RSNA 2012 

Abstract Archives of the RSNA, 2012


Cost-Effectiveness of Digital Breast Tomosynthesis

Scientific Informal (Poster) Presentations

Presented on November 28, 2012
Presented as part of LL-BRS-WEPM: Breast Imaging Afternoon CME Posters


Vivek Bihari Kalra MD, Presenter: Nothing to Disclose
Brian Haas MD, Abstract Co-Author: Nothing to Disclose
Howard Paul Forman MD, Abstract Co-Author: Nothing to Disclose
Liane Elizabeth Philpotts MD, Abstract Co-Author: Nothing to Disclose


To determine the cost effectiveness of mammographic screening using combined Digital Breast Tomosynthesis (DBT) and Full-Field Digital Mammography (FFDM) vs. FFDM alone based on direct costs resulting from differences in the recall rate.


Screening recall rates for combined DBT and standard FFDM screening studies were calculated at a single institution over a five month period. Studies were interpreted by a total of 7 board-certified radiologists, with 4-23 years of experience, all with tomosynthesis training. All DBT images were acquired using a single unit (Dimensions, Hologic, Bedford, MA) and all FFDM studies were performed on Selenia units (Hologic). Recall rates and number of diagnostic studies (unilateral mammograms, bilateral mammograms, and ultrasound studies) resulting directly from the recall were calculated. The direct costs of these studies were assessed using regional Medicare reimbursements. Downstream direct costs, indirect costs, and intangible costs were excluded. Screening effectiveness was determined based on calculated cancer detection rates for both groups.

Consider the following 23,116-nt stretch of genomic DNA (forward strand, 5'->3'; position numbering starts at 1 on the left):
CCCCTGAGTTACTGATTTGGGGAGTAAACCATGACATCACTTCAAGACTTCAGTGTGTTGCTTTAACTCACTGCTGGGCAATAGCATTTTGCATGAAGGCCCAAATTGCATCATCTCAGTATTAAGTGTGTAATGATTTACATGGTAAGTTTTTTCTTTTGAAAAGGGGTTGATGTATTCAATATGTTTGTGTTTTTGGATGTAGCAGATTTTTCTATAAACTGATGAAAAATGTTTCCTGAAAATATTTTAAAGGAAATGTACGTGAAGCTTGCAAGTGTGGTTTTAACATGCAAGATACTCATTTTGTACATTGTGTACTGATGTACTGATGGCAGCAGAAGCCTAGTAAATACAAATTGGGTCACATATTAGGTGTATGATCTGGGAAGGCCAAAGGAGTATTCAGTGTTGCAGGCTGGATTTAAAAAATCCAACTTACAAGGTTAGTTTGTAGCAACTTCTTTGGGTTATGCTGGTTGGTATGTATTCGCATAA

In 5780 patients, screening mammograms were performed using combined DBT in 1602 patients and FFDM alone in 4178 patients. Combined DBT had an overall recall rate of 7.0%, while FFDM was 10.9% (p < 0.0001). Decreased recall rate resulted in statistically significant decreased number of immediate diagnostic studies [unilateral mammogram - 5.8% vs. 9.6% (p = 0.0007), bilateral mammogram - 0.1% vs. 1.0% (p < 0.0001), ultrasound - 5.5% vs. 7.7% (p = 0.0052). Using regional Medicare reimbursement values, the decrease resulted in a direct cost savings of $10,185 per 1,000 women screened. Combined DBT had a cancer detection rate of 5.6 per 1,000 while FFDM alone had a rate of 3.4 per 1,000 (p = 0.24).


Combined DBT had a direct cost savings of $10,185 per 1,000 women screened resulting from decreased callback rates. Given that there also appears to be a trend for improved cancer detection rate, combined DBT appears to be preferable to FFDM alone for screening mammography.


Decreased callback rates from combined DBT and FFDM compared to FFDM alone results in a direct costs savings of $10,185 per 1,000 women screened.

Cite This Abstract

Kalra, V, Haas, B, Forman, H, Philpotts, L, Cost-Effectiveness of Digital Breast Tomosynthesis.  Radiological Society of North America 2012 Scientific Assembly and Annual Meeting, November 25 - November 30, 2012 ,Chicago IL.